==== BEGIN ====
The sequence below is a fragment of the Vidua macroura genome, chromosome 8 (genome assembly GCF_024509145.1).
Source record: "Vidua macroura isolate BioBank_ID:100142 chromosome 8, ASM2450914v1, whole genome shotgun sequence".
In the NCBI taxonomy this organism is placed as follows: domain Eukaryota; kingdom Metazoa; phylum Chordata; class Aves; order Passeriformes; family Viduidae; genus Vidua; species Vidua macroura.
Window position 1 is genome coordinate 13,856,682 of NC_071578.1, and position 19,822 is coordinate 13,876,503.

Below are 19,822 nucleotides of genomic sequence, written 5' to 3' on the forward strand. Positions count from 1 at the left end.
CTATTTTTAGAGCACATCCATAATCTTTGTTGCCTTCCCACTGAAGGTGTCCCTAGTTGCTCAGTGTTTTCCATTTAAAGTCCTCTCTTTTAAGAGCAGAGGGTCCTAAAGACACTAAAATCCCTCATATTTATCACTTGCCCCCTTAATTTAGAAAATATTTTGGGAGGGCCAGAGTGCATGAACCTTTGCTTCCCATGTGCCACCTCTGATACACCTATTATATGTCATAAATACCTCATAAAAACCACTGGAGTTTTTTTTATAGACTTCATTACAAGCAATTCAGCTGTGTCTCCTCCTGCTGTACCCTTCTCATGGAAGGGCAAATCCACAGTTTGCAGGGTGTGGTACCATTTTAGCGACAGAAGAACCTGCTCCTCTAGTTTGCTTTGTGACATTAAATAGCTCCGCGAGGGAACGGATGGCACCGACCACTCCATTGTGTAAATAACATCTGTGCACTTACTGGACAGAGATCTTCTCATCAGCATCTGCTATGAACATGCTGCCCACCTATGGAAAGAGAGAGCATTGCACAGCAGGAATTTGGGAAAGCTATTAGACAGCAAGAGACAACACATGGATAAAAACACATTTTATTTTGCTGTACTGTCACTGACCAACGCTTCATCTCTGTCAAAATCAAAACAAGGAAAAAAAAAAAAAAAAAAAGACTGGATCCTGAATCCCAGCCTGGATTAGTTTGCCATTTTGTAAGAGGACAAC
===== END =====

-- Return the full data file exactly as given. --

The sequence below is a fragment of the Vidua macroura genome, chromosome 8 (genome assembly GCF_024509145.1).
Source record: "Vidua macroura isolate BioBank_ID:100142 chromosome 8, ASM2450914v1, whole genome shotgun sequence".
In the NCBI taxonomy this organism is placed as follows: domain Eukaryota; kingdom Metazoa; phylum Chordata; class Aves; order Passeriformes; family Viduidae; genus Vidua; species Vidua macroura.
Window position 1 is genome coordinate 13,856,682 of NC_071578.1, and position 19,822 is coordinate 13,876,503.

Below are 19,822 nucleotides of genomic sequence, written 5' to 3' on the forward strand. Positions count from 1 at the left end.
CTATTTTTAGAGCACATCCATAATCTTTGTTGCCTTCCCACTGAAGGTGTCCCTAGTTGCTCAGTGTTTTCCATTTAAAGTCCTCTCTTTTAAGAGCAGAGGGTCCTAAAGACACTAAAATCCCTCATATTTATCACTTGCCCCCTTAATTTAGAAAATATTTTGGGAGGGCCAGAGTGCATGAACCTTTGCTTCCCATGTGCCACCTCTGATACACCTATTATATGTCATAAATACCTCATAAAAACCACTGGAGTTTTTTTTATAGACTTCATTACAAGCAATTCAGCTGTGTCTCCTCCTGCTGTACCCTTCTCATGGAAGGGCAAATCCACAGTTTGCAGGGTGTGGTACCATTTTAGCGACAGAAGAACCTGCTCCTCTAGTTTGCTTTGTGACATTAAATAGCTCCGCGAGGGAACGGATGGCACCGACCACTCCATTGTGTAAATAACATCTGTGCACTTACTGGACAGAGATCTTCTCATCAGCATCTGCTATGAACATGCTGCCCACCTATGGAAAGAGAGAGCATTGCACAGCAGGAATTTGGGAAAGCTATTAGACAGCAAGAGACAACACATGGATAAAAACACATTTTATTTTGCTGTACTGTCACTGACCAACGCTTCATCTCTGTCAAAATCAAAACAAGGAAAAAAAAAAAAAAAAAAAGACTGGATCCTGAATCCCAGCCTGGATTAGTTTGCCATTTTGTAAGAGGACAAC